FTK Rant: I’ll take a point at Anfield any day!

I was utterly astonished to read Vic Crescit’s blog yesterday which held the  assertion that the feeling in the Gooner blogosphere was “No trophies until 2015 then” in reaction to the signing of Arsene Wenger’s contract extension. I am even more frustrated when I hear of Gooners complaining about the loss of two points against ten men at Anfield on Sunday and how this performance was” same old same old.” At least JimC has redressed the balance this morning.  Now there may a few of you out there who do not recall the great Liverpool teams of the late seventies/early eighties. Names like Ian Rush, Kevin Keegan, Kenny Daglish and Stevie Heighway were the torment of Arsenal defences, only to be replaced by the likes of Robbie Fowler and Michael Owen in the nineties. Those of us lucky enough to have been to Anfield and experienced the cauldron of emotion after having stood outside the gates of remembrance for the Hillsborough fallen, will hopefully agree and understand why a visit to Anfield is like no other away fixture. But let me explain further…
The  City of Liverpool exudes class, from the statutes that adorn the pavements to the proud Cathedral. The streets in and around Anfield are working class terraces, almost all to a man showing some kind of allegiance to the cause, from a car sticker to a fluttering red flag with resplendent Liver bird and it’s long neck holding a proud crested head aloft. Every where one goes near the centre of Liverpool one gets a sense of the people belonging to the faith that was enshrined by arch disciple Bill Shankly. The colours are worn with fierce emotions from grandmother to babe in arms. One cannot help thinking that this is more than support for a football club, it is a culture, nay a way of life. It seems to have replaced the secular religion which shows a schizophrenicism between prostestants and Catholics, yet irrespective of the brand of religion all Liverpool fans are united within that  holiest of chapels which is  the Kop at Anfield.
Hearing the pre-match anthem makes the hairs stand up upon the backs of your arms, your neck; seeing  the red and white tidal wave of scarves serves to add to these moments of respectful worship. They have a cause and their cause is the pride of their football team with its inspiring heritage and woe betide anyone in a red shirt that fails to give of their all. It was within that den of lions which the youth of Jack Wilshere, the rawness of Marouane Chamakh and Laurent Koscienly found themselves waiting to be devoured. Yet they did not buckle, they did not give a yard, they were pulled this way and that, they were assaulted by flying two footed tackles and shirts being held. Yet not even the mighty  Steven Gerrard could defeat them.
Apart from the error that lead to the N’gog’s goal, Wilshere was magnificent and played like a young wizard whose lexicon of spells showed no end. Samir Nasri tormented their back four with the ball glued to his feet with mesmerising patterns worthy of a whirling flamenco dancer. Yes ok at the end we got lucky due to a goalkeeping error, but Championships are often won or lost with the amount of luck that the team exploits. When one observes  that epic struggle in terms of respective honours, even more sense should dawn upon Arsenal’s critics. Yes this was a Champions League side versus a Europa league side in terms of last seasons’ results, but look at the bigger picture Liverpool boast 18 league Championships to Arsenal’s 13, Five European Cups to our zero. Passionate unequivocating fans to some of our spoilt moaning minnies… You want a new Keeper? Just be patient! Because Arsene will deliver.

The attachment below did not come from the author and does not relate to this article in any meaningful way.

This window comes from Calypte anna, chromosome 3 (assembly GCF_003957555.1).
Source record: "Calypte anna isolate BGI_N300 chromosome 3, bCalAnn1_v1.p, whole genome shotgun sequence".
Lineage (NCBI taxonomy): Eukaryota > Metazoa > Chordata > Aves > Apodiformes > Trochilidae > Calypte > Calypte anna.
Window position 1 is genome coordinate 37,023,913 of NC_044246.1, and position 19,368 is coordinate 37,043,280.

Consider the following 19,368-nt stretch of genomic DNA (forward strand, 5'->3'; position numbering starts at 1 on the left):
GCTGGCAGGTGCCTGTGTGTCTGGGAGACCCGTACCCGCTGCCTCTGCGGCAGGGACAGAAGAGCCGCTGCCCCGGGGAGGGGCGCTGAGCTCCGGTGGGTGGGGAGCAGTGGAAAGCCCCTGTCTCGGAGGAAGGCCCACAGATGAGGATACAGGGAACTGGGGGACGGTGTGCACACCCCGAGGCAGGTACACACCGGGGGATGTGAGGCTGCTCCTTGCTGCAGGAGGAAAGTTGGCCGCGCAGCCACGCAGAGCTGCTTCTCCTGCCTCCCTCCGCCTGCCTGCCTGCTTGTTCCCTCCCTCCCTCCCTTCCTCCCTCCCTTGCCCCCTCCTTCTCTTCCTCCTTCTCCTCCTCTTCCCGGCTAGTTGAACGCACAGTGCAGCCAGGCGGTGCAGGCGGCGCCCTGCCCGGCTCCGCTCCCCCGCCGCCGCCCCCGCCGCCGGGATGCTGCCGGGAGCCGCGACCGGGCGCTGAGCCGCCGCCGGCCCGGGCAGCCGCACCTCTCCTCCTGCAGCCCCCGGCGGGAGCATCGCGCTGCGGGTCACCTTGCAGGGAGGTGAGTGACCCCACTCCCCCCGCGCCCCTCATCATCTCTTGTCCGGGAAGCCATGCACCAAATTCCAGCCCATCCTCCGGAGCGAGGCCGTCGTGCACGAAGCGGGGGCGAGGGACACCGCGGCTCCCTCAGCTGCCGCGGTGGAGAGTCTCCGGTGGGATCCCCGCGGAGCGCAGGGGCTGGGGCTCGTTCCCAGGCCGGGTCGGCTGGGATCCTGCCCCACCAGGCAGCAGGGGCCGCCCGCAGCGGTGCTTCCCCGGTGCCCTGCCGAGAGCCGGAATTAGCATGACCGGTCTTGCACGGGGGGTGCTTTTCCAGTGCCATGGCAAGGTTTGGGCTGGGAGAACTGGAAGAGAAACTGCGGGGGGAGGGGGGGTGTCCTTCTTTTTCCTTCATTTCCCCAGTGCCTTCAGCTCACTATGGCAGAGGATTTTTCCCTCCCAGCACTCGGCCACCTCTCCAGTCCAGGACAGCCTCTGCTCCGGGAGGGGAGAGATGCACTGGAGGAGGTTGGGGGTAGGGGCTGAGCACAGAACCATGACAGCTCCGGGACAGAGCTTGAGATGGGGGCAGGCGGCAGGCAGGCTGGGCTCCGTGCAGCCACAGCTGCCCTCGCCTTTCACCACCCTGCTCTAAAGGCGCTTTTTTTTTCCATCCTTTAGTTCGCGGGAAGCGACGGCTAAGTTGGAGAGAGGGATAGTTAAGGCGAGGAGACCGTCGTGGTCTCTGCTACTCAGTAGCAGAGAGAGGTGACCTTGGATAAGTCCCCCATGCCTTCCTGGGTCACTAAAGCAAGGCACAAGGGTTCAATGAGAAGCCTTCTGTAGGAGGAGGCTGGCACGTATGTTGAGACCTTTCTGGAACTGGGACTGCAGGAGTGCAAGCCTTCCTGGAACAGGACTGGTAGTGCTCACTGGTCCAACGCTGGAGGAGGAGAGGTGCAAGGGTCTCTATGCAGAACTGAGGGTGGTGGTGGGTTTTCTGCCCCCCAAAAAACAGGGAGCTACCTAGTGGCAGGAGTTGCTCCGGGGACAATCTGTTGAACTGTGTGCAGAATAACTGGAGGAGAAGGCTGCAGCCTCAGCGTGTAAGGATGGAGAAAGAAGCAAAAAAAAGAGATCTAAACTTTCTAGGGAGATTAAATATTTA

The local desire for a win at Anfield was palpable from the programme sellers to the PA announcer. Here was a gauntlet being thrown down for the rest of Premiership  consumption. They wanted to show their resurrected spirit like a Phoenix that doesn’t rise but  bursts from its own ashes like a minor explosion. Here was their opportunity to say that we are as good as Arsenal if not better!  I argue that any other top four team who would have been paired on this day of all days against Liverpool would have had to face this onslaught.  So this was no ordinary first day fixture for our young guns, this was indeed a baptism of red fire. A team on one side that had not won the league for five seasons against  another that had had not won the same prize for 10 seasons. On one side a manager that had been at the helm for fourteen years against a team that were playing for their careers with a manager that might not be there in 14 weeks time after the next takeover is finalised. Yes the performance of our team at times lacked venom and efficiency, but we never gave up. We took our fight to Liverpool until the end and we recovered when all around had written us off. The result was better than last year, and when faced with that kind of fanatic desire and humbling history,  I’ll take a point at Anfield any day…

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